Originally, I intended to only own two horses, but when I tried to sell Lostine, I was bothered by some of the callers who wanted to buy her.  I didn't think I'd be leaving my horse in good hands.  When these callers took up too much of my time, I pulled her ads because I didn't want to sell her to any of them.  I decided to just keep her for a while, and of course, now she's a senior horse with arthritis who can't be sold and we've built such a strong bond that I don't think I could ever let her go as long as I am capable of taking care of her.

So, in the meantime, I'm in a bit of pickle.  I can ride just fine on my property, but I would have to trailer a horse out to avoid the herd-bound behaviors, and even though Bombay survived his last two horse trailer rides, I still have a lot of work to do to get him comfortable while in a moving trailer.  Each day I wake up and ask myself if I have the time, money and energy to deal with worst case scenarios with these horses, and the answer is always no.  So, it looks like we'll be taking baby steps for a while.  Sorry.  It doesn't make for interesting blog stories, but I'm just not up to it.

My NaNoWriMo isn't going so well, because this has turned out to be the busiest month I've had yet, and I didn't like the pressure of having to write 50,000 words in a month when the great outdoors was calling to me after being cooped up in an air-conditioned house for five months.  I'm still working on my novel, but I've pretty much given up on trying to meet the NaNo goal.  It was easy last year, because I was stuck in my house due to extreme cold and snow.  I think NaNoWriMo needs to hold a NaJuWriMo in July just for Arizonans, because our summer is like everyone else's winter.  (Imagine whistling music of wind blowing through an old, deserted ghost town.)


lytha said...

i wish you could hook up with a neighbor who rides a steady horse who would make it fun and relaxing for bombay.

i learned from your blog that having three horses is not necessarily better than having only 2. my question is, if you did ride out with two, would the third endanger her life while left behind, worse than what happens now with leaving 2 behind?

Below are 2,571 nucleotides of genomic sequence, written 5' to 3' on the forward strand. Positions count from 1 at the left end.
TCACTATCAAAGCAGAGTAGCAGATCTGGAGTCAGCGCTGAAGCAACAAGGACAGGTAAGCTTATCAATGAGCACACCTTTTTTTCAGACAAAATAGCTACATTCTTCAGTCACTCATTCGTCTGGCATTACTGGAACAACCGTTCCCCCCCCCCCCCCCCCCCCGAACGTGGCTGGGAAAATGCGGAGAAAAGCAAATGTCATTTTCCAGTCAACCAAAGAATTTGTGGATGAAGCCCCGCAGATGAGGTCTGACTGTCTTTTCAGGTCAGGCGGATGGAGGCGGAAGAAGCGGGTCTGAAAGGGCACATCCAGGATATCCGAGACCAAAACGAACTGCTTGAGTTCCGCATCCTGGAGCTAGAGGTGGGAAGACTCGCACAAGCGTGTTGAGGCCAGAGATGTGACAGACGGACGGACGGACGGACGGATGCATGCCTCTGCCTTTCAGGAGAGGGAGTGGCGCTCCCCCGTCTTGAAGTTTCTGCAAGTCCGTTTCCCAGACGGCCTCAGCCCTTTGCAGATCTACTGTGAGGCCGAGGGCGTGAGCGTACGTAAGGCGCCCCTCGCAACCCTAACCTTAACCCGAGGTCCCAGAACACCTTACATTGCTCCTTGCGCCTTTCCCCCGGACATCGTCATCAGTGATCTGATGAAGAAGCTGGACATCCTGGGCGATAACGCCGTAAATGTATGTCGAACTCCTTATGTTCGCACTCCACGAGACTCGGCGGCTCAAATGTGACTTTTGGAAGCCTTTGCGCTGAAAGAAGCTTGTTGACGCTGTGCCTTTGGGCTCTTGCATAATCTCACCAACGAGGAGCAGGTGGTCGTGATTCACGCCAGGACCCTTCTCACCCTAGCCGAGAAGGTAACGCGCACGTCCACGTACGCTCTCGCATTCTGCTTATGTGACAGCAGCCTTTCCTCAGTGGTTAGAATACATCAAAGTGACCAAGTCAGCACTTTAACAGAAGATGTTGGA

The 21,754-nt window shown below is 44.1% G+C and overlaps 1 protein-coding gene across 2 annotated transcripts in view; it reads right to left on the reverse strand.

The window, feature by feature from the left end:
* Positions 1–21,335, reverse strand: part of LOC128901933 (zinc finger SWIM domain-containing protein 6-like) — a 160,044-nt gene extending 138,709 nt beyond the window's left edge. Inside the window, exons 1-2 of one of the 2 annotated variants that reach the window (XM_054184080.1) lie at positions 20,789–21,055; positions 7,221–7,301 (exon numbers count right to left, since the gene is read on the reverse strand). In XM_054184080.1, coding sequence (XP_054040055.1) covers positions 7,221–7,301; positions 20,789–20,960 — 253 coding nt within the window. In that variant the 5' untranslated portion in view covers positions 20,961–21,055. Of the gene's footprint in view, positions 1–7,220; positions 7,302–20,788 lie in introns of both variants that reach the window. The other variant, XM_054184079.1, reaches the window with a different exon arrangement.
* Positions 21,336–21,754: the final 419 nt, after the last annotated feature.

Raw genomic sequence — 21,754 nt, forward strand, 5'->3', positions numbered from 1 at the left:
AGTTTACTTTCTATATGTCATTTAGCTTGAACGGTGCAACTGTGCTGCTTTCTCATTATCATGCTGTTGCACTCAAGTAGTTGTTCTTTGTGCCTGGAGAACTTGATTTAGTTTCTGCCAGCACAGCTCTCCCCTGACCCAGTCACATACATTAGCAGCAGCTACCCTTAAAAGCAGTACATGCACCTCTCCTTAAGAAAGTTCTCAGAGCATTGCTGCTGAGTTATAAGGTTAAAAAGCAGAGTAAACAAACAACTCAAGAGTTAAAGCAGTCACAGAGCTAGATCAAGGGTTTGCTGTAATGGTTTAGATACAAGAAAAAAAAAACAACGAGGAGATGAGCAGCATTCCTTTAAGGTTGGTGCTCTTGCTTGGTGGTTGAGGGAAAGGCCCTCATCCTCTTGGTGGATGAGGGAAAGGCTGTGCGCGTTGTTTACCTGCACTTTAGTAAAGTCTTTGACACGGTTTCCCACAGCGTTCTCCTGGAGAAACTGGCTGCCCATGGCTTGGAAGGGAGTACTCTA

i hate to say it but truly having only one, i never had this issue. now with the donkey, i cannot even take baasha out into the driveway to bathe him, she'll go nuts and perhaps through a fence. in her mind, it's a good thing he's retired and i cannot ride him.

Cindy Durham said...

I guarantee as faithful followers of your blog we would much rather have a years worth of boring in arena riding stories, than even one exciting trail story in which you or one of your beautiful horses were injured.
Safety is smart and knowing the limitations of your horses is even smarter. Working through this with them slowly is the right thing to do for sure. But you know that. :)

Katharine Swan said...

Ha! The "No" in NaNoWriMo actually stands for "Novel," not "November." But they do have summer NaNoWriMo now -- "Camp NaNoWriMo." This past summer there were two, June and August.

Crystal said...

I'll give you my two sense which you can throw out the window if you want. But maybe if you don't worry about everything being perfect to ride your horses and work them when stuff is going on (start with a little distraction at first of course) then they should be able to focus on you even if its a tornado going on and it wont bother them, hopefully.

Nuzzling Muzzles said...

Lytha - In my case, the problem isn't that the horses left behind will hurt themselves. It's that their panicked screams frighten the horse or horses I'm taking off the property, and in the desert their voices carry a long way. So, the horse I'm leading or riding suddenly becomes a freight train trying to get back to the barn.

Ultimately, I know the horses get better with routine work, but the trick is to avoid breaking your neck in the first phase of starting that routine or you won't be riding your horses at all. Had Bombay dropped me when he reared, I had nothing to land on but big, sharp rocks. Bones and rocks don't mix well.

Breathe said...

Working with herd bound horses is like watching concrete set. Takes for ever and if you don't let it take the time it takes, it's a mess.

Do any of the horses pony? That might be worth working on in the arena. I found it helped me work things out when I had two.

Lily doesn't get herd bound, but her companions really don't like it when she leaves.

I guess you haven't found anyone to ride with? A steady horse can really help, but I know how hard it is to find the right riding partner.

As for Nanowrimo, I'm with you. November is a crazy time to give up every evening. I'm thinking of trying in January.

BrownEyed Cowgirl said...